We understand that mindfulness for athletes and performers is easier said than done, but there’s a ton of research behind the benefits of mindfulness and its link to increased athletic ability, performance readiness and overall success.
Mindfulness can improve self-esteem and resilience, general stress, get better sleep and improve mental clarity and concentration. Everyone can practice mindfulness, no matter their shape, size, fitness level or ability status.
Mindfulness Reflection Activity
Gather together and have participants answer one, some or all of the questions below in large or small groups. You can also do this activity by yourself or with a partner. Once they have responded to the question(s), engage in a brief discussion around their answers, or reflect on your answers if you are doing this activity yourself.
- What are three reasons you like being an athlete or performer?
- What is the best part about competing?
- What emotions do you feel when you play or perform well?
- How would you describe what feeling confident is like?
- How does being a performer or athlete make you a better person?
- What is the one thing you do after a good game or performance?
- What do you do to calm your butterflies while you compete or perform?
- What do you do to help you focus before a game, meet or performance?
- Do you use visual cues of your environment to help you focus? What are they?
- What do you give up to play sports or participate in your chosen activity?
- What do you do to stay calm under pressure?
- Do you have a mantra? What is it?
- Do you think attitude is a factor in winning or performing well? Why?
- How does being an athlete or performer inspire you to do good?
- How does being an athlete or performer make you a better student?
Mindfulness Training Practice for Athletes & Performers
Athletes and performers can tackle each training practice – either at once or periodically throughout the season. Check in with team members or other performers regularly to get a pulse on how they are doing with their practices.
Write down your goals
Do you have a goal for your mental health? A goal for your mindfulness practice? For your athletic or activity performance?
Go “old school” and write down your mental, physical, emotional, spiritual, academic and athletic goals! Putting pen to paper helps get these thoughts out of your head, and research shows that you’re more likely to follow through with these goals when you’ve written them down.
Practice positive self-talk
As a team or as an individual, commit to using instructional or positive self-talk rather than self-defeating talk.
|Examples of Self-Defeating Talk||Examples of Instructional/Positive Talk|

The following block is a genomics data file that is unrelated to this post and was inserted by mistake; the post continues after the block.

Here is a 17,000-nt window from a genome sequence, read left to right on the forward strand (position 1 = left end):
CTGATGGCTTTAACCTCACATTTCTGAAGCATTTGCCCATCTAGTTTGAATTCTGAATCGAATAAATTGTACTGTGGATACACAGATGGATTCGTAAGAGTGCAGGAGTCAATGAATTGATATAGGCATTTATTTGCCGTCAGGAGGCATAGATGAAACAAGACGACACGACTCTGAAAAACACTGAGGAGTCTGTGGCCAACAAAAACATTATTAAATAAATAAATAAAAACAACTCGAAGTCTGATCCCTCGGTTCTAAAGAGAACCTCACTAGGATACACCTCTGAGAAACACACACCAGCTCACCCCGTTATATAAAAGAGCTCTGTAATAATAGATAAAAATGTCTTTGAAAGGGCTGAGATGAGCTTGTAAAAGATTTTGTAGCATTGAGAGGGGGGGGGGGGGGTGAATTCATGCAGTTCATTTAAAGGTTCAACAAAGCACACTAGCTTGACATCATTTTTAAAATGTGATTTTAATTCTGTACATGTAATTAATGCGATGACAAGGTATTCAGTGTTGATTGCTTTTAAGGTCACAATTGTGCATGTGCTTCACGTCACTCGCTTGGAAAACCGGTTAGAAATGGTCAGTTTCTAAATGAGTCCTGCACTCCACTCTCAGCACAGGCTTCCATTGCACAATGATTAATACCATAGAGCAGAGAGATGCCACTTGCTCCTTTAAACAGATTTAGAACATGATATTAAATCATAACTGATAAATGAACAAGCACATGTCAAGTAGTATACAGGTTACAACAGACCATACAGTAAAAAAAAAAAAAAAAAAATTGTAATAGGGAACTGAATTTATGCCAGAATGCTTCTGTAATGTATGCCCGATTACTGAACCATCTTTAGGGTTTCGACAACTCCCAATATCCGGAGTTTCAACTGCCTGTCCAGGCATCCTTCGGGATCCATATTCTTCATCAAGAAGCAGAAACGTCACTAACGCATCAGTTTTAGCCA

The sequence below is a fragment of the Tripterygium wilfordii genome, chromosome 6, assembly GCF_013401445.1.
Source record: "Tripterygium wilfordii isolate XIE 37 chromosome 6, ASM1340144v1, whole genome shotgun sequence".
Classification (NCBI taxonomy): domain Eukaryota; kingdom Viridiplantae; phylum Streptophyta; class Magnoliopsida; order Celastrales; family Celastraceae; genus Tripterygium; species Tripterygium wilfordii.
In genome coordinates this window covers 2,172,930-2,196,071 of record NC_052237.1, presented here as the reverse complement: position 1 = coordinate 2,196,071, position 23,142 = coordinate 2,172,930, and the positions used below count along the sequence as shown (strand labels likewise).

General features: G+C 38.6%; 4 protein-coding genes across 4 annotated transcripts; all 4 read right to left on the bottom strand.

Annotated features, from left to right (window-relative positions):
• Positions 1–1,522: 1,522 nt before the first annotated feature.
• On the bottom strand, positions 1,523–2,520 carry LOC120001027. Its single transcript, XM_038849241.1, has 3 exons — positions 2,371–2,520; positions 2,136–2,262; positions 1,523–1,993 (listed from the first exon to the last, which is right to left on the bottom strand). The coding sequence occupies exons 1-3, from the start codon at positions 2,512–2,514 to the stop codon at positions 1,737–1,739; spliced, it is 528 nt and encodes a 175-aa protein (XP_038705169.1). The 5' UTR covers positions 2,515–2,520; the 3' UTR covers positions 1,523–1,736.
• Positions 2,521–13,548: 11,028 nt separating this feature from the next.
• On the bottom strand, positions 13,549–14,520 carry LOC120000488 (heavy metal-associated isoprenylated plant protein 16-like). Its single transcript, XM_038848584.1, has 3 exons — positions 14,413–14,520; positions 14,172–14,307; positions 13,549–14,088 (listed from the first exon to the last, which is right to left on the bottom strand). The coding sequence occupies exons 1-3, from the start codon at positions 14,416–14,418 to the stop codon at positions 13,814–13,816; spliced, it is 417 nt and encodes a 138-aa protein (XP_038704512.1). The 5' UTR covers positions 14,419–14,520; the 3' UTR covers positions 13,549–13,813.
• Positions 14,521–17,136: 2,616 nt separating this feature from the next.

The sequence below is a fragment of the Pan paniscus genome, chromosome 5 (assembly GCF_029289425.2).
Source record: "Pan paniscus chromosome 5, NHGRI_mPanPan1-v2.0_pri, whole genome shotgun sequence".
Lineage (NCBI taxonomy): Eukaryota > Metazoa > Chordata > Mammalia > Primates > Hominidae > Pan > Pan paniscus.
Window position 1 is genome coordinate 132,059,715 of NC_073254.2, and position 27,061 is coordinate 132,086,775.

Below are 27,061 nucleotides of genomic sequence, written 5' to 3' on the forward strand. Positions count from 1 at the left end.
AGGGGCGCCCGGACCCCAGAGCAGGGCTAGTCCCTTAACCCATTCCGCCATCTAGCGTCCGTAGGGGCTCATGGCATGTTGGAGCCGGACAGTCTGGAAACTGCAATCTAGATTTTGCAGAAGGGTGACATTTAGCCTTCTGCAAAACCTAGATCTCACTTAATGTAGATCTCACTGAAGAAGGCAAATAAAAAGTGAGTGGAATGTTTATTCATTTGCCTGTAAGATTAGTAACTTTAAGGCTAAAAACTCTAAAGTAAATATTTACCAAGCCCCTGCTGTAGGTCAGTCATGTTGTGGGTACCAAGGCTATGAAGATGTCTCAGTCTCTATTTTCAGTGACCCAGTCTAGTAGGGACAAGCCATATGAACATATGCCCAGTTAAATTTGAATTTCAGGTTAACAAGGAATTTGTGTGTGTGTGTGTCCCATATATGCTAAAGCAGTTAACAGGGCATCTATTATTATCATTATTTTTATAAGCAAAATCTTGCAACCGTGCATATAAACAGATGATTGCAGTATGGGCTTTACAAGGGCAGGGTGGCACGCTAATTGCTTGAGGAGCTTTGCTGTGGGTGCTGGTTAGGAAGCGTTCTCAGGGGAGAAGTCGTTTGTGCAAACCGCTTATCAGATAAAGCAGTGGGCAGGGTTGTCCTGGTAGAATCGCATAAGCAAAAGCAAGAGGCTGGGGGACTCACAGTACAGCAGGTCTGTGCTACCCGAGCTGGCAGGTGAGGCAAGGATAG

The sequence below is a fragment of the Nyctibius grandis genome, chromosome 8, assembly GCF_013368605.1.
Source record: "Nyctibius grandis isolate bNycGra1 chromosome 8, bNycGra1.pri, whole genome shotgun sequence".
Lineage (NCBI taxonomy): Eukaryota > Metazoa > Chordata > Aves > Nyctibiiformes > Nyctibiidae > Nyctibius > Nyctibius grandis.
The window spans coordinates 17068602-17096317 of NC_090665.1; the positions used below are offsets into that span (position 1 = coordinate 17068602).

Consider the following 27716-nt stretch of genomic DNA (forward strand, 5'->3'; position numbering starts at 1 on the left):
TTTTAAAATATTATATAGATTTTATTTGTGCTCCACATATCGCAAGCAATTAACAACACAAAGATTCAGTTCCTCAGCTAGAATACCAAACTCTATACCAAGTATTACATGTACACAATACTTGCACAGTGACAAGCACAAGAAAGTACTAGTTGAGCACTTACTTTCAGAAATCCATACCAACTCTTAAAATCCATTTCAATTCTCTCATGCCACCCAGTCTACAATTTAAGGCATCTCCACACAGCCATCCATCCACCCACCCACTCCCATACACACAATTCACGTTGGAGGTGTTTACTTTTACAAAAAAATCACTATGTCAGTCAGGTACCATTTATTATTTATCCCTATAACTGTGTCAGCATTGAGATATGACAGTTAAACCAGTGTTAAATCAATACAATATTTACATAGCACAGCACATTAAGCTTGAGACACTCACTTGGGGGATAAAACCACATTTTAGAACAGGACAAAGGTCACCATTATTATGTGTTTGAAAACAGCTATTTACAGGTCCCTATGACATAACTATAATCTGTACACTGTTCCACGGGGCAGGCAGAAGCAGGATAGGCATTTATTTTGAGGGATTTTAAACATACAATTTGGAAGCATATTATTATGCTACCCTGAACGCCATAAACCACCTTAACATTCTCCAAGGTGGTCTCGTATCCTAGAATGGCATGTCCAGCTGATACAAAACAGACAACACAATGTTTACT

|I can’t make that shot.||I’ve been training. I can make the shot.|
|I won’t be able to run that fast.||I am strong and fast.|
|I’m not motivated.||What song would really pump me up right now?|
|I’m not good enough to make the team/cast/choir/band.||I am enough and I am talented.|
|I’ll just let everyone down.||I am more than this goal. I will do the best I can.|
|I can’t do that solo.||I’ve been practicing for the solo and I know I can do it.|
It’s just as important to pay attention to your internal dialogue and the stories you tell yourself, your friends, and your family. This is because your internal dialogue can reflect and shape your mental state. It’s OK to notice critical thoughts or feelings when they come up, but try not to take them with you to the next game or performance.
Mentally practice like you physically practice
As a participant in a performance-based activity, you spend countless hours training your physical body to perform (e.g., working out, practicing speech, singing, dancing). Now that you know the importance of your mental state, reflect on how much time you spend training your brain.
Start small with mini check-ins throughout the day. Ask your mind to check in with your body. How is your body feeling? How is your mind feeling? Are there emotions present?
Guided Imagery for Athletes & Performers
Mindful Movement for Athletes & Performers
Seated pigeon – improves mobility
Cobra – releases pressure on the spine.
Dolphin – stretches the upper back and shoulders, hamstrings, calves and foot arches simultaneously.
Frog – improves the strength of connective tissue around the ankles and knees, making it a great warm-up movement before lower-body exercises.
Supported Backbends – they very lightly stretch tight spots while giving athletes a chance for deep relaxation, which speeds up recovery.
Reclined Big Toe – strengthens the knees and can target the IT band (a common tight spot in runners) and can relieve backaches and sciatic pain. Using a band/strap makes it accessible for everyone.
Boat Pose – increases abdominal and hip flexor strength.
Bow Pose – stretches the front of the body, improves posture and strengthens the back muscles.